The authors are grateful to Benjamin Bode, Paula Booth, Neslihan Gügümcü, Lou Kauffman, Annela Seddon, Joanna Sulkowska and Stu Whittington for valuable discussions. This research was funded by the Leverhulme Trust Research Programme Grant No. RP2013-K-009, SPOCK: Scientific Properties of Complex Knots. Keith Alexander was funded by the Engineering and Physical Sciences Research Council. This work was carried out using the computational facilities of the Advanced Computing Research Centre, University of Bristol.

Author information


H H Wills Physics Laboratory, University of Bristol, Bristol BS8 1TL, UK

Keith Alexander, Alexander J. Taylor & Mark R. Dennis


K.A. carried out the protein analysis and virtual knotting routines. A.J.T. carried out the classical knot identification and random chain analysis, and suggested the original problem. M.R.D. directed the study and drafted the manuscript.

Competing interests

The authors declare no competing financial interests.

Corresponding authors

Correspondence to Keith Alexander or Alexander J. Taylor or Mark R. Dennis.

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Contra Darwin, a biodiversidade é autocatalítica e as espécies "criam" nichos para outras espécies: design inteligente?

segunda-feira, fevereiro 13, 2017

Biodiversity is autocatalytic

Roberto Cazzolla Gatti a, Wim Hordijkb, Stuart Kauffman c, 

a Biological Diversity and Ecology Laboratory, Bio-Clim-Land Centre of Excellence, Tomsk State University (TSU), Tomsk, Russia

b Konrad Lorenz Institute for Evolution and Cognition Research, Klosterneuburg, Austria

c Institute for Systems Biology, Seattle, WA, USA

Received 14 October 2016, Revised 5 December 2016, Accepted 6 December 2016, Available online 3 January 2017


• Biodiversity can be considered a system of autocatalytic sets.

• This view offers a possible answer to the fundamental question of why so many species can coexist in the same ecosystem.

• We combine the “Biodiversity-related Niches Differentation Theory” (BNDT) with that of “Reflexively Autocatalytic and Food-generated Sets” (RAFs) to support our argument.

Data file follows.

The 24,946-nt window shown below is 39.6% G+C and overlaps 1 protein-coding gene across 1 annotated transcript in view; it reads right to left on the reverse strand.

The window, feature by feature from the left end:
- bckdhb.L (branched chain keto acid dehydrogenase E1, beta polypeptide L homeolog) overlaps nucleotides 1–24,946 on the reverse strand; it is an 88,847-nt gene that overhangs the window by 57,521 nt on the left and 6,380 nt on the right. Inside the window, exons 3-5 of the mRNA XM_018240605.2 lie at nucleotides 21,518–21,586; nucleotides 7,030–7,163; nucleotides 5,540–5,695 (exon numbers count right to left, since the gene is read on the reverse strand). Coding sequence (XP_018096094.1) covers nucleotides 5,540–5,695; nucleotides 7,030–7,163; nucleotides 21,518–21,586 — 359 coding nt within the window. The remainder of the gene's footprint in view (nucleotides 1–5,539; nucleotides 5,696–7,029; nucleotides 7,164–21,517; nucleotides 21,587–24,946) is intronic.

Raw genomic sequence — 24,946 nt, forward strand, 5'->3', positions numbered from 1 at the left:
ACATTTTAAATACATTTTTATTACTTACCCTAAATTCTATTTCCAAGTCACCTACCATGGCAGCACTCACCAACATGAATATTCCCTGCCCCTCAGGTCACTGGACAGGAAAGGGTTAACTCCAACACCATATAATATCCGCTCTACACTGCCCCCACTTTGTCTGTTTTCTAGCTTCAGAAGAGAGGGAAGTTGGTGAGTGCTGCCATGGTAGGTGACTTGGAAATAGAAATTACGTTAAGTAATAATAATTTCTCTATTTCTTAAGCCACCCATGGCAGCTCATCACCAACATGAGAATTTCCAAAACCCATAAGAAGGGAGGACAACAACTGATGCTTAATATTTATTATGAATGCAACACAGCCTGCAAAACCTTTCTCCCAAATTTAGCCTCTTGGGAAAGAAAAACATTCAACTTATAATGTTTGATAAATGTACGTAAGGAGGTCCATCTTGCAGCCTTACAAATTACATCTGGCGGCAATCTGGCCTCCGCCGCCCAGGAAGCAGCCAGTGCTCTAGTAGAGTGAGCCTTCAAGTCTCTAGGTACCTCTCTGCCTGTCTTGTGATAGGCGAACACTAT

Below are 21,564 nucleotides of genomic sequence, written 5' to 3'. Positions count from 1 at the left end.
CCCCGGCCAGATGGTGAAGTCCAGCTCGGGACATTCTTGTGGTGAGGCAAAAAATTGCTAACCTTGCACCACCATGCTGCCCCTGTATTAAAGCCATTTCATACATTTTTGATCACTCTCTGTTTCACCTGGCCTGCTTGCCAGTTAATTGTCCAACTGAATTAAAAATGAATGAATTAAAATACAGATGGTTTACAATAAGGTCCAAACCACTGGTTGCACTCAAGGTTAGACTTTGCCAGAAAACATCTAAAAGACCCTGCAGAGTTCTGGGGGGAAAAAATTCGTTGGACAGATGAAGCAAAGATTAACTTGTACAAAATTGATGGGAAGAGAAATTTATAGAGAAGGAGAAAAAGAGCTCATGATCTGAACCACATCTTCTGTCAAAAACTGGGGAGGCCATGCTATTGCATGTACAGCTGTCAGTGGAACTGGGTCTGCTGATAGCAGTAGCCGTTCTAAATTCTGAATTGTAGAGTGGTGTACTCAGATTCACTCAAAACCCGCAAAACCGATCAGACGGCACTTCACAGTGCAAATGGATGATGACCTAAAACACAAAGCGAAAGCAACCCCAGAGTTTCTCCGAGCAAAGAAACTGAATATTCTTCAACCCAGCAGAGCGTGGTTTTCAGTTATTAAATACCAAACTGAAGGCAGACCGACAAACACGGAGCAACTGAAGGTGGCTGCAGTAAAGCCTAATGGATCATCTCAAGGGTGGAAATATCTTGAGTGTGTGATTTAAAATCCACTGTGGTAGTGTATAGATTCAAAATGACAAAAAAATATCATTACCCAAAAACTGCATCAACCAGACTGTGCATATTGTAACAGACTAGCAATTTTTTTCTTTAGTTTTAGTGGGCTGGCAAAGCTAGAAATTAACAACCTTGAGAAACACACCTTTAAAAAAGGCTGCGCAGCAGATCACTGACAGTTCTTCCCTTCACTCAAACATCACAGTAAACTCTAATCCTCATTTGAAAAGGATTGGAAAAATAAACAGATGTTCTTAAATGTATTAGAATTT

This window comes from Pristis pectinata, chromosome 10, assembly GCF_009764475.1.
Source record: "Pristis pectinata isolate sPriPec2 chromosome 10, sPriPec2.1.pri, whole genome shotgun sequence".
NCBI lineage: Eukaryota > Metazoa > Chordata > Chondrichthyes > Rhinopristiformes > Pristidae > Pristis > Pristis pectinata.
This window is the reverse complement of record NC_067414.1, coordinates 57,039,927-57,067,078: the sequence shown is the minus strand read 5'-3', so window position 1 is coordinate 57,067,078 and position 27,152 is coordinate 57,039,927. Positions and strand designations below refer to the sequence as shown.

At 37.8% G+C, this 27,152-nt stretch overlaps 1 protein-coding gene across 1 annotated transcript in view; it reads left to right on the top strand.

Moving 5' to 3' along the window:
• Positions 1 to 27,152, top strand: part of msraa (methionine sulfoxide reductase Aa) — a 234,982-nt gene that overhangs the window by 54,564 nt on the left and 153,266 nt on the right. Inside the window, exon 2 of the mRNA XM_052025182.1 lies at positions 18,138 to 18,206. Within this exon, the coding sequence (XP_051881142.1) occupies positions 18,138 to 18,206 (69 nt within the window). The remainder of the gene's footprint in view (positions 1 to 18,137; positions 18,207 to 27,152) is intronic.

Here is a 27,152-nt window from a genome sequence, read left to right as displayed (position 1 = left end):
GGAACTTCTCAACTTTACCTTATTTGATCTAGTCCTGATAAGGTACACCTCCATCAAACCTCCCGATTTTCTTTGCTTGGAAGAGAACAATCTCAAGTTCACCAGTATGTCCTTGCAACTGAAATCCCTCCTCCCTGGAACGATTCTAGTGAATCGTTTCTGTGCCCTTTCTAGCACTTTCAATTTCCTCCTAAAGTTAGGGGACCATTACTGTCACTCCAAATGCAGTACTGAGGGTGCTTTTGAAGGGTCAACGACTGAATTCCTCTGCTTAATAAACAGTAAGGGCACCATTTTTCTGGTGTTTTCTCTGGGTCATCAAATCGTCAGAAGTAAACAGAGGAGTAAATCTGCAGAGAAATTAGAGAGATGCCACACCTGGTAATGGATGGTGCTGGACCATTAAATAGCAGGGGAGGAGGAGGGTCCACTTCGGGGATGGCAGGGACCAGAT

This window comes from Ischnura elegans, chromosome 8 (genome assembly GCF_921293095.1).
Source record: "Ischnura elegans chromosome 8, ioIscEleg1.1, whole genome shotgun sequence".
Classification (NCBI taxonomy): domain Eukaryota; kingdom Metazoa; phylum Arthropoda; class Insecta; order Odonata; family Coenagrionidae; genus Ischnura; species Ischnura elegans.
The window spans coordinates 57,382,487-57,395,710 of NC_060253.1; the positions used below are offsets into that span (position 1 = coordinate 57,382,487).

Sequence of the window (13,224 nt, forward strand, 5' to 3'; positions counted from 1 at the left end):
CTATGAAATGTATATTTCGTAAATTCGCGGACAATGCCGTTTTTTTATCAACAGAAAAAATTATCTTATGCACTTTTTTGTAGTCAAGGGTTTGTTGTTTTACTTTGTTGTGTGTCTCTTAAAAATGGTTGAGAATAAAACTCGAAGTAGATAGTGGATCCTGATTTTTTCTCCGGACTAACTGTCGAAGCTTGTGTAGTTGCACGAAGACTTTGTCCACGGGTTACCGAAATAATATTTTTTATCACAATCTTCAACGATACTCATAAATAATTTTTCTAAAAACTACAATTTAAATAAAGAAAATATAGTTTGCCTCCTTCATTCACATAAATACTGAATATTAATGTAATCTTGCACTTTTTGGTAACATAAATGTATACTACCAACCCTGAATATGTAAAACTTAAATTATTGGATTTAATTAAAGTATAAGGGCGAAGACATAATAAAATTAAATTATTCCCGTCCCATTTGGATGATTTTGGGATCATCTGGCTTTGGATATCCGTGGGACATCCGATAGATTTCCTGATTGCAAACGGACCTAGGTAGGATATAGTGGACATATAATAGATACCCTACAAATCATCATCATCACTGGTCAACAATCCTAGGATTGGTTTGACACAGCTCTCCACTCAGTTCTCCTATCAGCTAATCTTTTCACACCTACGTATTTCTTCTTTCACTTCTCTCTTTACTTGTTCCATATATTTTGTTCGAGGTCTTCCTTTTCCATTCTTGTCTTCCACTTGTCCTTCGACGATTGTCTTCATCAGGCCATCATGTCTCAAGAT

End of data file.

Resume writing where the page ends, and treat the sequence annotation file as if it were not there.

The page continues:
A central question about biodiversity is how so many species can coexist within the same ecosystem. The idea that ecological niches are critical for the maintenance of species diversity has received increasing support recently. However, a niche is often considered as something static, preconditioned, and unchanging. With the “Biodiversity-related Niches Differentiation Theory” (BNDT), we recently proposed that species themselves are the architects of biodiversity, by proportionally increasing the number of potentially available niches in a given ecosystem.

Along similar lines, but independently, the idea of viewing an ecosystem of interdependent species as an emergent autocatalytic set (a self-sustaining network of mutually “catalytic” entities) was suggested, where one (group of) species enables the existence of (i.e., creates niches for) other species.

Here, we show that biodiversity can indeed be considered a system of autocatalytic sets, and that this view offers a possible answer to the fundamental question of why so many species can coexist in the same ecosystem. In particular, we combine the two theories (BNDT and autocatalytic sets), and provide some simple but formal examples of how this would work.

Keywords Autocatalytic sets; Ecological niches; Biodiversity


Professores, pesquisadores e alunos de universidades públicas e privadas com acesso ao Portal de Periódicos CAPES/MEC podemler gratuitamente este artigo do Ecological Modelling e de mais 30.000 publicações científicas.



"Contrariando as crenças de Darwin, a biodiversidade, segundo o Dr. Cazzolla Gatti, não deriva “da guerra da natureza, da fome e da morte,” mas do poder da vida capacitar outra vida; não da guerra, mas da coexistência; não da competição, mas do evitar isso, ex.: da cooperação e facilitação, i.e., pela autocatálise." (PhysOrg)

Uau, como uma espécie pode facilitar nichos para outras espécies? Isso não é mais Darwin e sua natureza ensanguentada por dentes e garras, isso
 é teleologia, não é mais evolução cega e aleatória sem nenhum propósito, isso é design inteligente! 

Suporte de vida para células precursoras de neurônios: mero acaso, fortuita necessidade ou design inteligente?

miRNAs cooperate in apoptosis regulation during C. elegans development

Ryan Sherrard 1,3, Sebastian Luehr 1,3, Heinke Holzkamp 1, Katherine McJunkin 2, Nadin Memar 1 and Barbara Conradt 1

- Author Affiliations

1Center for Integrated Protein Science Munich – CIPSM, Department Biology II, Ludwig-Maximilians-University Munich, Planegg-Martinsried 82152, Germany;

2Program in Molecular Medicine, RNA Therapeutics Institute, University of Massachusetts Medical School, Worcester, Massachusetts 01606, USA

Corresponding authors:,

↵3 These authors contributed equally to this work.

Source/Fonte: Google Images